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Re: Questions about recovery

To: Eric Sandeen <sandeen@xxxxxxx>
Subject: Re: Questions about recovery
From: Steve Lord <lord@xxxxxxx>
Date: Thu, 17 May 2001 09:47:56 -0500
Cc: Lauri Ojantakanen <lauri@xxxxxxxxxxxxx>, linux-xfs@xxxxxxxxxxx
In-reply-to: Message from Eric Sandeen <sandeen@sgi.com> of "Thu, 17 May 2001 08:49:17 CDT." <3B03D6DD.9E31A922@sgi.com>
Sender: owner-linux-xfs@xxxxxxxxxxx
> Lauri Ojantakanen wrote:
> > 
> > Hi,
> > 
> > I am very happy using xfs (converted everything to xfs:). Usually everythin
> g
> > goes fine with the system but there is one kinda scary thing: sometimes som
> e
> > files seem to be getting filled with null's after recovery. I mean that aft
> er
> > one recovery one opera's bookmark file was still there but the contents of
> > the file was just  '\0'. 
> This has been discussed a few times on the list.  (See the "might have
> found a bug..." thread from this week).  The short answer is that it's a
> feature, and specifying synchronous writes at mount time will minimize
> it, but will also kill your performance.  You can also tune the bdflush
> daemon to flush writes more often - also reducing performance.  It's a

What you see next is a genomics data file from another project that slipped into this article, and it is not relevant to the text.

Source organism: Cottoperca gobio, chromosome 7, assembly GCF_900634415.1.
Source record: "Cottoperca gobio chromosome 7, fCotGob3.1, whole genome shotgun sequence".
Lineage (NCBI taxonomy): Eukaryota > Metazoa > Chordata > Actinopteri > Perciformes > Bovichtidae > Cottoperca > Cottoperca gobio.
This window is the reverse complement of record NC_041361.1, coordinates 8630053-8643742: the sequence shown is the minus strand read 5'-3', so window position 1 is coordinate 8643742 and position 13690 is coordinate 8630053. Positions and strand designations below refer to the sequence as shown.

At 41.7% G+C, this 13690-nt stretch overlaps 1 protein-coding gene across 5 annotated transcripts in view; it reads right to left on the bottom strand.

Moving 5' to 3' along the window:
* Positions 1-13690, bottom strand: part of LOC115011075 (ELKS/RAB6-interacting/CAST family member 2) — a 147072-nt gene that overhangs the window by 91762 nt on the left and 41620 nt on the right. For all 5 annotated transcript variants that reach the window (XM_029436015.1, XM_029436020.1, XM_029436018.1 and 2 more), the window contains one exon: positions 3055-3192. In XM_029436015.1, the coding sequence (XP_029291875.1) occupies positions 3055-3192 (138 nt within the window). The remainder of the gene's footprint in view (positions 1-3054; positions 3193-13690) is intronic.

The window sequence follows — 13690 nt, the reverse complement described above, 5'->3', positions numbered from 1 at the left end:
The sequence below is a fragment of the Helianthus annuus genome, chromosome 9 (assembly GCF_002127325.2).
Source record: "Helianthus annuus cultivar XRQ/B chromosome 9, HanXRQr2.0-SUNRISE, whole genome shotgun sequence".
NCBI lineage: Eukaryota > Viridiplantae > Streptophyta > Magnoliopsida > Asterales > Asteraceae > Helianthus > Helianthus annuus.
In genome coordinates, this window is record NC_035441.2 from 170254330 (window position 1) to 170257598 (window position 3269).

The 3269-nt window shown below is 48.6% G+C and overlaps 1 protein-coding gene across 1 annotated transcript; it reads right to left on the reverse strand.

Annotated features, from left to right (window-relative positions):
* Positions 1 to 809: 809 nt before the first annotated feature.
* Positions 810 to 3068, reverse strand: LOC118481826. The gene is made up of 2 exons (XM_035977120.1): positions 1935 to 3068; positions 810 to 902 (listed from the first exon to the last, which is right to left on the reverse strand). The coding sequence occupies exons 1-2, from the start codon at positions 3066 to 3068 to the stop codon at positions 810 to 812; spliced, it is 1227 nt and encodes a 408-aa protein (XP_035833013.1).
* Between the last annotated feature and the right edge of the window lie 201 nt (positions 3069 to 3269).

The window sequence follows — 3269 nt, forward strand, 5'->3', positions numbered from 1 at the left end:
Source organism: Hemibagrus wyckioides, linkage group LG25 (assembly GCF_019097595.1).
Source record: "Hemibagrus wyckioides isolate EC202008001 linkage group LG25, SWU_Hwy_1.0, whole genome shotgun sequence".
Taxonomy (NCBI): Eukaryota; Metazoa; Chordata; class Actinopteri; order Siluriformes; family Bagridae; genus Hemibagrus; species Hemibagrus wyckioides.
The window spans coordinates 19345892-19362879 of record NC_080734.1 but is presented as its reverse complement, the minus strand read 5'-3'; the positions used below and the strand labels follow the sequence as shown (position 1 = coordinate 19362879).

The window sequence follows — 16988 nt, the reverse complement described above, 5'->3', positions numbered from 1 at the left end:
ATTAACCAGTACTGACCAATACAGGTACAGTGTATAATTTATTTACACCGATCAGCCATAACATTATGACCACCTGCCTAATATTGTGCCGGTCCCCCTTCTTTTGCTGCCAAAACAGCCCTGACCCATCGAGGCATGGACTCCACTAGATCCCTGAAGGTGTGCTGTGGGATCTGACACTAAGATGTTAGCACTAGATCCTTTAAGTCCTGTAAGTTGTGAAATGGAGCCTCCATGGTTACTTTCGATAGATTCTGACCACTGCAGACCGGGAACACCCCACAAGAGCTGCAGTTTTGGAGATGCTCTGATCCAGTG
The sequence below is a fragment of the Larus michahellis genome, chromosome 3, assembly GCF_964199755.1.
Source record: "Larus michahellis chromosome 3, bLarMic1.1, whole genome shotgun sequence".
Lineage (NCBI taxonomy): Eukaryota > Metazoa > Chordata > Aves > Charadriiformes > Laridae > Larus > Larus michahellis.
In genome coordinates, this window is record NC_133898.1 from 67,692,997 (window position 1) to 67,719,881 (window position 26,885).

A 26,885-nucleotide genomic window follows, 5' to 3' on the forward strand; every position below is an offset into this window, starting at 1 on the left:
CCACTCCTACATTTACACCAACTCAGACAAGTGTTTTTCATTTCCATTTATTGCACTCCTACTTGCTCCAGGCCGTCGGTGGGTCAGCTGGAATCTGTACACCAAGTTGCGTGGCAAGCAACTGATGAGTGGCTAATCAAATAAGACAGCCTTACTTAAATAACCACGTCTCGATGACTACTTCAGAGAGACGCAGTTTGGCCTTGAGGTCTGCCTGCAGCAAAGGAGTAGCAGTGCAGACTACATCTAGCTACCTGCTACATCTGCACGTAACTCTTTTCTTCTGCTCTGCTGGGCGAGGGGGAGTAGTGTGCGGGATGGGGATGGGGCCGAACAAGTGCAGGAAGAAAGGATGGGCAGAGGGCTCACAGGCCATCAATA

> tradeoff.
> -Eric

I should also add here that the difference between what happens with XFS in
this scenario and what would happen with ext2 is that with ext2 you probably
would not see the new file at all - or the old one, but it depends on what
got synced and what did not. The reason files show up with no data in xfs
is that the delayed allocation code which reserves space during a write call
has to bump the inode size - this size is making it out to disk, however,
the allocation of real extents and the flush of the data is not. If delayed
allocation was not being used you would get a file with garbage read off
the disk, since the disk space would be allocated during the write call,
but the data would still not be written out into it.

Having a journalled filesystem does not in general mean you go pulling
the plug without shutting the machine down, recovery is there for dealing
with accidents and crashes, not so you can use the power button to
shutdown ;-)


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